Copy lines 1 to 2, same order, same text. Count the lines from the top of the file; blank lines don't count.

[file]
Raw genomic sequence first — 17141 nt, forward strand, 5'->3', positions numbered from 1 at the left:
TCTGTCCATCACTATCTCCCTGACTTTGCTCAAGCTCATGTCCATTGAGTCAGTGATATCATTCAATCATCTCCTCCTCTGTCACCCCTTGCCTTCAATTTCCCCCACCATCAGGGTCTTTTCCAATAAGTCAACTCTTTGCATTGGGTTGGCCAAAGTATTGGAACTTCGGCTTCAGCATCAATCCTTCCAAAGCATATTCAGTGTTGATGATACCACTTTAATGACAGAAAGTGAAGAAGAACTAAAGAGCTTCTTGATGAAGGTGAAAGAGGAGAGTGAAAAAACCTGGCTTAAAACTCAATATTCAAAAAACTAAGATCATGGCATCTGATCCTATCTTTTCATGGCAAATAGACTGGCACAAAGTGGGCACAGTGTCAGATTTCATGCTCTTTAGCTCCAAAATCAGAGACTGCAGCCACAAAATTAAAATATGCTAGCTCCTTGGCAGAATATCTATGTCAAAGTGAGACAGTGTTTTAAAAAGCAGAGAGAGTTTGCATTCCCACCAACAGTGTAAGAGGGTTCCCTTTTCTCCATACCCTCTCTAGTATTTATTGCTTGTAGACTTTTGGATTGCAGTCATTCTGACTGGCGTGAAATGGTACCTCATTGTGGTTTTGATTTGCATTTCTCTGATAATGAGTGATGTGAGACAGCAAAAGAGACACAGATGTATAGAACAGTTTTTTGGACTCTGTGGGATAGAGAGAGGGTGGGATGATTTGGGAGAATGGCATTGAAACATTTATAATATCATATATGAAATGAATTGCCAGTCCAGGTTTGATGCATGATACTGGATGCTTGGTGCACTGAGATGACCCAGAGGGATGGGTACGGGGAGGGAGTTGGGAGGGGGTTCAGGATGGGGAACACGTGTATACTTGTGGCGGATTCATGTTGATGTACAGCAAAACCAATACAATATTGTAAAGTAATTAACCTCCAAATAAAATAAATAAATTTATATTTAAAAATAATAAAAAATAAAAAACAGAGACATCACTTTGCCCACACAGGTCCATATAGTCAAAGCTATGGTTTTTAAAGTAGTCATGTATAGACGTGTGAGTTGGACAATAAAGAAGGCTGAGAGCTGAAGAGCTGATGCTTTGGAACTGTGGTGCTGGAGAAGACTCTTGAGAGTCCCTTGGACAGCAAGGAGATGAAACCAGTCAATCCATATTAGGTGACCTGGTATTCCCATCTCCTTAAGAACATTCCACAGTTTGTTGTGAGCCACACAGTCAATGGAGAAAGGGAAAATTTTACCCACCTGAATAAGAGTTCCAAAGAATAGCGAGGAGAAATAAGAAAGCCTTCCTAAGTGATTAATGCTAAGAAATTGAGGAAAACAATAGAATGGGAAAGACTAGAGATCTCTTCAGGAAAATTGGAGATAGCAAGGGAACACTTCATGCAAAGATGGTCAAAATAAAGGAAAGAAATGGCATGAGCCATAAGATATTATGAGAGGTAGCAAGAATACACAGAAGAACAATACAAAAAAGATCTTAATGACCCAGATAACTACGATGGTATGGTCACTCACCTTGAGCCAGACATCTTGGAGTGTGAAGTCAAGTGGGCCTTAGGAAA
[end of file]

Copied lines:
Raw genomic sequence first — 17141 nt, forward strand, 5'->3', positions numbered from 1 at the left:
TCTGTCCATCACTATCTCCCTGACTTTGCTCAAGCTCATGTCCATTGAGTCAGTGATATCATTCAATCATCTCCTCCTCTGTCACCCCTTGCCTTCAATTTCCCCCACCATCAGGGTCTTTTCCAATAAGTCAACTCTTTGCATTGGGTTGGCCAAAGTATTGGAACTTCGGCTTCAGCATCAATCCTTCCAAAGCATATTCAGTGTTGATGATACCACTTTAATGACAGAAAGTGAAGAAGAACTAAAGAGCTTCTTGATGAAGGTGAAAGAGGAGAGTGAAAAAACCTGGCTTAAAACTCAATATTCAAAAAACTAAGATCATGGCATCTGATCCTATCTTTTCATGGCAAATAGACTGGCACAAAGTGGGCACAGTGTCAGATTTCATGCTCTTTAGCTCCAAAATCAGAGACTGCAGCCACAAAATTAAAATATGCTAGCTCCTTGGCAGAATATCTATGTCAAAGTGAGACAGTGTTTTAAAAAGCAGAGAGAGTTTGCATTCCCACCAACAGTGTAAGAGGGTTCCCTTTTCTCCATACCCTCTCTAGTATTTATTGCTTGTAGACTTTTGGATTGCAGTCATTCTGACTGGCGTGAAATGGTACCTCATTGTGGTTTTGATTTGCATTTCTCTGATAATGAGTGATGTGAGACAGCAAAAGAGACACAGATGTATAGAACAGTTTTTTGGACTCTGTGGGATAGAGAGAGGGTGGGATGATTTGGGAGAATGGCATTGAAACATTTATAATATCATATATGAAATGAATTGCCAGTCCAGGTTTGATGCATGATACTGGATGCTTGGTGCACTGAGATGACCCAGAGGGATGGGTACGGGGAGGGAGTTGGGAGGGGGTTCAGGATGGGGAACACGTGTATACTTGTGGCGGATTCATGTTGATGTACAGCAAAACCAATACAATATTGTAAAGTAATTAACCTCCAAATAAAATAAATAAATTTATATTTAAAAATAATAAAAAATAAAAAACAGAGACATCACTTTGCCCACACAGGTCCATATAGTCAAAGCTATGGTTTTTAAAGTAGTCATGTATAGACGTGTGAGTTGGACAATAAAGAAGGCTGAGAGCTGAAGAGCTGATGCTTTGGAACTGTGGTGCTGGAGAAGACTCTTGAGAGTCCCTTGGACAGCAAGGAGATGAAACCAGTCAATCCATATTAGGTGACCTGGTATTCCCATCTCCTTAAGAACATTCCACAGTTTGTTGTGAGCCACACAGTCAATGGAGAAAGGGAAAATTTTACCCACCTGAATAAGAGTTCCAAAGAATAGCGAGGAGAAATAAGAAAGCCTTCCTAAGTGATTAATGCTAAGAAATTGAGGAAAACAATAGAATGGGAAAGACTAGAGATCTCTTCAGGAAAATTGGAGATAGCAAGGGAACACTTCATGCAAAGATGGTCAAAATAAAGGAAAGAAATGGCATGAGCCATAAGATATTATGAGAGGTAGCAAGAATACACAGAAGAACAATACAAAAAAGATCTTAATGACCCAGATAACTACGATGGTATGGTCACTCACCTTGAGCCAGACATCTTGGAGTGTGAAGTCAAGTGGGCCTTAGGAAA